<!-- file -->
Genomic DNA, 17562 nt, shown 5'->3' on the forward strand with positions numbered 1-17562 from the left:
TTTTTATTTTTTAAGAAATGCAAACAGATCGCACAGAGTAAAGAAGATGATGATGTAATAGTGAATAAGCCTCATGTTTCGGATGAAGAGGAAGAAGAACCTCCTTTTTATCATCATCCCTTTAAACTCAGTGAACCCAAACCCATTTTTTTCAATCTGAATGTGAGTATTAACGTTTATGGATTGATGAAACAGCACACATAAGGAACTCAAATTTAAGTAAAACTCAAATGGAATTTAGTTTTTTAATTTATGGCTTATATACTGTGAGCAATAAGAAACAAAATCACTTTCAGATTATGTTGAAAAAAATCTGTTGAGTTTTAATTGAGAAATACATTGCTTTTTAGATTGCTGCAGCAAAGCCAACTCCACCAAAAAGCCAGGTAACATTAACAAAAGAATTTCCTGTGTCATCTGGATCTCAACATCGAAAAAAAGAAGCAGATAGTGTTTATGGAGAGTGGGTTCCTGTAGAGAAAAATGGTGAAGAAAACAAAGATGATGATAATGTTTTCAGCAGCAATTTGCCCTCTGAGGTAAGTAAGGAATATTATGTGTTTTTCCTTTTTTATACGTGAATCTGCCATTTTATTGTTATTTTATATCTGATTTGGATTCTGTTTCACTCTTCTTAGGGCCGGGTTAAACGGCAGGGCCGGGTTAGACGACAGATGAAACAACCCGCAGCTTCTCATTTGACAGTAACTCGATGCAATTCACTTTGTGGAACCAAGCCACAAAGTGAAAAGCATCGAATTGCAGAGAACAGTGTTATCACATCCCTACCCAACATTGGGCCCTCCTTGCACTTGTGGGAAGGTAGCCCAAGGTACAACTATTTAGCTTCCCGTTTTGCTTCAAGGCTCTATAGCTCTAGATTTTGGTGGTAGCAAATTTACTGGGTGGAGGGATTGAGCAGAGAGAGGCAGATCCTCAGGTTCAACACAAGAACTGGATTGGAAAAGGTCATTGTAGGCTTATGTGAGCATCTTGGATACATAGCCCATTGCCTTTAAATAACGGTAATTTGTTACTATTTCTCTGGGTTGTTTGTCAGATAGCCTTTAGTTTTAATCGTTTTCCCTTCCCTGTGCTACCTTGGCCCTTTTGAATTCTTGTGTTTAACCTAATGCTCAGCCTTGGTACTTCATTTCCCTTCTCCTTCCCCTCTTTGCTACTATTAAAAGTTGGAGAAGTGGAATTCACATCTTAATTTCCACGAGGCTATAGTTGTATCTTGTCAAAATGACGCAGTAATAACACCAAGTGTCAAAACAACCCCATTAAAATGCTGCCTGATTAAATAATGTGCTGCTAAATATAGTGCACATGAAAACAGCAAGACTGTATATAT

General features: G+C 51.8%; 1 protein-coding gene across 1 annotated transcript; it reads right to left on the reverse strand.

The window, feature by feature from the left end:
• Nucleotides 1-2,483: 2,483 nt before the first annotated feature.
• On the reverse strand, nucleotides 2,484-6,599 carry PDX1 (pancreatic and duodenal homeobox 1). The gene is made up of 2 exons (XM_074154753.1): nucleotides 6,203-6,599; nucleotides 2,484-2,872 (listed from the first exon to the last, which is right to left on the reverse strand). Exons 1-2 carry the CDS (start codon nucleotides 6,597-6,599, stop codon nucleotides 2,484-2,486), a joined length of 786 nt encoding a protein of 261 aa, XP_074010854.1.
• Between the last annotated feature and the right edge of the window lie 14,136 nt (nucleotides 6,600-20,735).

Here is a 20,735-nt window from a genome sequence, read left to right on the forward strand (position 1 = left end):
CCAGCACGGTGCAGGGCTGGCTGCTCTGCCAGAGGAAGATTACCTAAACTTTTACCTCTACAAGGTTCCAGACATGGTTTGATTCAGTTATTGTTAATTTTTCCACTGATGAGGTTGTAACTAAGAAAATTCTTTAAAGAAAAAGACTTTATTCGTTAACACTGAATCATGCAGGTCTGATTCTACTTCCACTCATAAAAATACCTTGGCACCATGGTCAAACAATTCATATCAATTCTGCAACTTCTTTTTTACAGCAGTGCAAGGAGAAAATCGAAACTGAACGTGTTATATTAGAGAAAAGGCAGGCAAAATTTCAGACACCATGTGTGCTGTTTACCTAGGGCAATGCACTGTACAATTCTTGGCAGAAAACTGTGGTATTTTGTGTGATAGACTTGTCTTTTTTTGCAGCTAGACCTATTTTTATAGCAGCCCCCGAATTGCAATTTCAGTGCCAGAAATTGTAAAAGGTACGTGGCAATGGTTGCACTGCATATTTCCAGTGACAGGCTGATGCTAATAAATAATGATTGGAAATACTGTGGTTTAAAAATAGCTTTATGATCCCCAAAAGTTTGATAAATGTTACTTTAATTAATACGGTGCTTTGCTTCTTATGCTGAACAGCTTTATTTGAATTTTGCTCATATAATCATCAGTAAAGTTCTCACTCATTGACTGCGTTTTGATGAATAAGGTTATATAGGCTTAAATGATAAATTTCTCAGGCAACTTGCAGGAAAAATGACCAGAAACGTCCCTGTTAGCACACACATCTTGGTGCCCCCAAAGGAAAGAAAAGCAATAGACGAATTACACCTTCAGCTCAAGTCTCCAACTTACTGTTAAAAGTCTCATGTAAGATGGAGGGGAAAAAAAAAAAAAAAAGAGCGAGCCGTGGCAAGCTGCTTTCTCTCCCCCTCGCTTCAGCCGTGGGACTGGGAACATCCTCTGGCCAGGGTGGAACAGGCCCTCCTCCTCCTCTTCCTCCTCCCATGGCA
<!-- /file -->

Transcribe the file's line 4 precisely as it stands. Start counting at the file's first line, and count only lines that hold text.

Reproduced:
The window, feature by feature from the left end: